The findings, part of the regulator’s ScamSmart campaign, come from a survey which questioned 2,301 UK residents aged 55 and over in February and March.
Low interest rates
It found that current low interest rates have lead 41% of older savers to move money out of savings into investments in a bid to gain a better rate of return.
Nearly a third of those falling victim to investment fraud did so having bought an unregulated product through an unauthorised firm.
Astonishingly, 13% of respondents said they were unaware unregulated products bought through an unauthorised firm are not covered by the Financial Ombudsman Service or Financial Services Compensation Scheme.
The regulator also warned of a sharp rise in cold-calls - the most common tactic used by fraudsters to lure older savers into investing in unregulated products by promising ‘high returns’ .
"If you are contacted out of the blue about an investment opportunity that sounds too good to be true, then it probably is."
Those over the age of 65, and with savings of £10,000 ($14,550, €13,010) or more, are three and a half times as likely to fall victim to investment fraud compared with the wider population, said the FCA.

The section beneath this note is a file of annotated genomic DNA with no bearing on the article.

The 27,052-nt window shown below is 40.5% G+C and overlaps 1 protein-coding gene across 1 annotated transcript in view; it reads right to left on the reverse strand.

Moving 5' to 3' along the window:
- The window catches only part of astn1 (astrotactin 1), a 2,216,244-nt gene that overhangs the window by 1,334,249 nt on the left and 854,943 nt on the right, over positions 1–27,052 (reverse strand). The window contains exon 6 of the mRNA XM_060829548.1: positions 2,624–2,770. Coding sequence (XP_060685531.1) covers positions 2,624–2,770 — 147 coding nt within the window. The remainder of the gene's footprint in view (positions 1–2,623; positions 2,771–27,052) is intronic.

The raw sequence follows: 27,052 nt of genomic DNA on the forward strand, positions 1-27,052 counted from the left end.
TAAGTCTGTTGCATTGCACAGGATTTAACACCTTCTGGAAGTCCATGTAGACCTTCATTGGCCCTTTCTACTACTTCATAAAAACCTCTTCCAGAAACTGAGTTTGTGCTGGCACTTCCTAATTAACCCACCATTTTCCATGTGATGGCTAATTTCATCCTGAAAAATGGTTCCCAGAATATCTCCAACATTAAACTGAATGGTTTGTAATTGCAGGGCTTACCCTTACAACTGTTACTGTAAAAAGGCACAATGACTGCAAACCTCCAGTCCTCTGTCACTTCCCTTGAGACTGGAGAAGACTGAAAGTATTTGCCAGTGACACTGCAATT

Meanwhile, the most popular investment choices in unregulated products is land, wine and art – with respondents considering investing an average of £4,000 over the coming year.
About a quarter of those questioned had invested in unregulated products, with 23% admitting they were considering investing in unfamiliar types of investments in the future.
In its business plan published last month, the watchdog revealed that reforms introduced in April last year, giving people unrestricted access to their pension savings, have “created a new market for scammers”.
The FCA has warned investors to be more cautious when they are approached by unauthorised firms selling high-risk investment products.
Director of enforcement Mark Steward said: "If you are contacted out of the blue about an investment opportunity that sounds too good to be true, then it probably is. We would urge you to be sceptical.
"Be suspicious. Ask questions. Do your own checks before investing; check the FCA ScamSmart website, the FCA warning list and the FCA register to see if those who are asking for your money are the real deal.
"If you do experience investment fraud or suspect it, report it - our research found that 60% of those that have experienced investment fraud have not reported it, so the problem could be greater than we know and by reporting it you are helping us to protect others."